1. Define system for my home office. (Less SAF so I can go with bigger speakers. Will almost exclusively be used for music). Right now, cost/performance based on recommendations has me leaning toward some set of Swan Divas Speakers...No thoughts yet or receivers, amps, etc.

    Again, thanks for your help. I'm sure I'll be asking for more as I go to set this beast up. One final thought...Vince the ongoing FAQ for new users is incredibly useful. Good stuff.
     
  15. Dave Schofield

    Dave Schofield Second Unit

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    Robert, unless you are buying a couple of thousand dollars in merchandise (and the dealer has a commitment on that) how many stores will allow you to change all of the settings, levels and placements that you mentioned? If most do then I have clearly been shopping in the wrong stores for the past few years.
     
  16. James Bergeron

    James Bergeron Supporting Actor

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    Dave: You should be able to "play" with the equipement if they don't let you, walk out, it's as simple as that! You have to be comforatble with what you are going to purchase and if they won't let you they have a serious problem. It's not like what you are doing is irreversible, unless they are selling junk and have something to hide!

    Howard: Glad you picked up something YOU liked after all those auditions, good for you! That's something most people won't do, you took the time and got what you wanted!

    I do have one comment, I find it odd you thought the Energy Take 5.2 was "bad" compared to others. It has received excellent reviews everywhere, I guess maybe the store had them set incorrectly. I do not have them but have heard them and thought they sounded fairly good.
     
  17. HowardGjr

    HowardGjr Stunt Coordinator

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    James--
    Sorry...forgot to add some comments about the "re-audition process"
    The first store I auditioned them in had the bass way to high...In the second audition, I paid more attention to setup and all of speaker sets sounded much better. On my second take, I liked the Take 5.2 system much better. I still liked the Gallo system better...but it wasn't a side by side comparison.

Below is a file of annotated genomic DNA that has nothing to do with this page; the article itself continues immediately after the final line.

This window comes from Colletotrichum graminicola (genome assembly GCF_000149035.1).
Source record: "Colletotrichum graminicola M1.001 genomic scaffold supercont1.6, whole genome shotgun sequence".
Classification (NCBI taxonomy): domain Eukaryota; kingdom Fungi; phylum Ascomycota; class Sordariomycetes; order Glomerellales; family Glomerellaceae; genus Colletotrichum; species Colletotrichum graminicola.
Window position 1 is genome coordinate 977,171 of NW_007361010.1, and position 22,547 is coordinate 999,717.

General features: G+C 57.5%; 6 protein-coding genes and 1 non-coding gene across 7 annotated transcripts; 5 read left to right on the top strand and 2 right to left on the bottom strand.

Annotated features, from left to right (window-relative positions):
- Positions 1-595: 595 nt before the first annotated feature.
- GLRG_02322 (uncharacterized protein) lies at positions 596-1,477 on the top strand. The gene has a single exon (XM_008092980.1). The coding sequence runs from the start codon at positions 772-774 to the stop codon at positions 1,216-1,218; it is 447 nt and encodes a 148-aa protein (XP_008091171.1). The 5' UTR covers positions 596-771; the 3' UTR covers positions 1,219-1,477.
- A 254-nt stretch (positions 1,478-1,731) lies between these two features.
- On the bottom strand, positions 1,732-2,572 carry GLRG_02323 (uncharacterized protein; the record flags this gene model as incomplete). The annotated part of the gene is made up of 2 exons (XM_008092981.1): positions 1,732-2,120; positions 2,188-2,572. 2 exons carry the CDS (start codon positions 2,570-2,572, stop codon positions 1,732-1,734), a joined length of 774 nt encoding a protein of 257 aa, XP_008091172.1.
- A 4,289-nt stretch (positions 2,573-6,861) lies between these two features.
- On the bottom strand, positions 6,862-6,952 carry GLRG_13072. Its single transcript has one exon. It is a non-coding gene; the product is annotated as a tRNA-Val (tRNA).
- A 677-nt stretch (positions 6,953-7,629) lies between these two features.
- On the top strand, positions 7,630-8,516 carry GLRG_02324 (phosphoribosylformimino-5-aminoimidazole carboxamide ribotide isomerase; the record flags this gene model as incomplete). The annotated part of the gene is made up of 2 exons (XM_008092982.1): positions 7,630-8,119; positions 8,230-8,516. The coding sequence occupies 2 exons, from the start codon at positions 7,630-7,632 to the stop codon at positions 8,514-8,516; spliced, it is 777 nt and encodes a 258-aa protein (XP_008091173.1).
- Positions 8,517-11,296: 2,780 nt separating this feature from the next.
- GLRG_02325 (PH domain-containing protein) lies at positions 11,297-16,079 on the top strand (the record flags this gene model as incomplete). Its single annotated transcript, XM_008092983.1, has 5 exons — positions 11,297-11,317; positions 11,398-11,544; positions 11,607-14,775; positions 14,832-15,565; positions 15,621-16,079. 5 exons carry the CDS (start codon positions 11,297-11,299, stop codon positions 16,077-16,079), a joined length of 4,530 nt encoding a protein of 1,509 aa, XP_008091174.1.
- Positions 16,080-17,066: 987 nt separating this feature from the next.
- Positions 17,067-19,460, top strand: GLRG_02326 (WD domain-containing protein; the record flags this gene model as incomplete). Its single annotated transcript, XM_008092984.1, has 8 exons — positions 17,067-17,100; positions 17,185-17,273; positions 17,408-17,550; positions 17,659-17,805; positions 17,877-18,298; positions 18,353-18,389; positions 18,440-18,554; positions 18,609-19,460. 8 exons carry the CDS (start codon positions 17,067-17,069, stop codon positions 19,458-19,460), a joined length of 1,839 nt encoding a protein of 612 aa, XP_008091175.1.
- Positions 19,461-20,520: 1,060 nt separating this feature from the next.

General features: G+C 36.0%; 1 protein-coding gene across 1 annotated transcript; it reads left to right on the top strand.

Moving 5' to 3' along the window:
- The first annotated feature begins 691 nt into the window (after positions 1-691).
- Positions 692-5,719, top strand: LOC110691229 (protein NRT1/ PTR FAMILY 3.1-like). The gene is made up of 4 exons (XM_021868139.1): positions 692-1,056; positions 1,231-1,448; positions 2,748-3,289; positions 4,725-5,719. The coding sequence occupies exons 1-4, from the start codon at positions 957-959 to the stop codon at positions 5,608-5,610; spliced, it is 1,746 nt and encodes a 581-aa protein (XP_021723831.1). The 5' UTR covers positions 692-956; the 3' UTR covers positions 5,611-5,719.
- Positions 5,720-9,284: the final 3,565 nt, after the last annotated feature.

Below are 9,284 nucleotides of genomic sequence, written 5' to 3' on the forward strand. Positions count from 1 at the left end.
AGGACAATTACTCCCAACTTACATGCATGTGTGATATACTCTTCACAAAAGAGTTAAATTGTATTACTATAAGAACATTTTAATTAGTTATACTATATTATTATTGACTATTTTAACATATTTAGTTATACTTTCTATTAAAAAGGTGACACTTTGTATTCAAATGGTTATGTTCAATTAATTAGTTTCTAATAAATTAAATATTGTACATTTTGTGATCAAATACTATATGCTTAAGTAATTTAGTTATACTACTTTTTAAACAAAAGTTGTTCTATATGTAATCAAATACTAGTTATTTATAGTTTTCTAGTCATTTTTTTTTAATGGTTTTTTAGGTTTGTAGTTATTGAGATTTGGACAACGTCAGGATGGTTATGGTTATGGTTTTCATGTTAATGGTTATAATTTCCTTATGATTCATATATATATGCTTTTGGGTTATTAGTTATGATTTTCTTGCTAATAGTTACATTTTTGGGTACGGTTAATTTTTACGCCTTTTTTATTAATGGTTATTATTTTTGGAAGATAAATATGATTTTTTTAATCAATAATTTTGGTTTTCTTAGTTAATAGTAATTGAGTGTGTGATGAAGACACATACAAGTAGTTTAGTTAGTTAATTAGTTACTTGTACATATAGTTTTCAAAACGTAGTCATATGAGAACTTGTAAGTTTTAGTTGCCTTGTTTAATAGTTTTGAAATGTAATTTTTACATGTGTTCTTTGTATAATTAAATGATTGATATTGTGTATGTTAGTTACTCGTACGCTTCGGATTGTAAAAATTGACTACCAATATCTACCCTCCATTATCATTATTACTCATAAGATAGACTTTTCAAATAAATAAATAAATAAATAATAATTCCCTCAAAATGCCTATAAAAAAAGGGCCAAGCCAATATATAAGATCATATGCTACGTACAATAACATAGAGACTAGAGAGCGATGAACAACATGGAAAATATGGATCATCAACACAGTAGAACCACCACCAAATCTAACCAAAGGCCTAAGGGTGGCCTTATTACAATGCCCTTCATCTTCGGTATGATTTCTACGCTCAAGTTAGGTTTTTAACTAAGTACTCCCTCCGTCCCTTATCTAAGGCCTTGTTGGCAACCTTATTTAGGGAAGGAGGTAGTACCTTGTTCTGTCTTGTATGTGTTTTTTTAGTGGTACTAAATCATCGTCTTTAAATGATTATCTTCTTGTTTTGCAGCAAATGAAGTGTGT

To be honest, I probably would have gone with the Energy Encore system but it failed SAF muster for that room. I'm not sure why, but both times I heard that system I was impressed.
    I never got to hear a decent set of DefTech speakers. I only found the one dealer and when I went to hear them again, they demo was constantly interrupted by someone cranking movies or other music. They still had the crackling sound, so I'm pretty sure the guys in the store either had damaged speakers or a really poor configuration.
    I also listened to the Boston Acoustics 10K system. Very Nice...but a little out of my price range and I couldn't get a the same level of discount at that store.
    Finally, I'm real new at this so my listening skills and setup knowledge aren't very good...a euphemism for "damn near non-existent My opinions are that of an untrained ear, make sure you audition the speakers yourself.
     
  18. James Bergeron

    James Bergeron Supporting Actor

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    Howard, that makes more sense, I have never heard the Galo's so no comment, I'm sure they sound nice.

    I'm lucky in the fact that I am building a dedicated room in a house I paid for so my SO has NO say, nor does she really care :).

    I'm going with 6 B&W 602 S3's + CHT-15 sub :) yummy.
     
  19. HowardGjr

    HowardGjr Stunt Coordinator

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    James,

    I just went to your site...I have Home Theater Envy. Maybe sometime in the future I'll get time and money to build a dedicated home theater in the basement.

    FYI...My wife doesn't give me much grief about the $$$. But we live in an old victorian home and she just spent a lot of time rehabbing the room (plaster repair, paint, shelving, new furniture etc) so she has the right to make the "decorating call."

    I still need to find a rack for the components. What racks are you using? (I get some say so in the racks...they are going in a modified closet and will be out of view).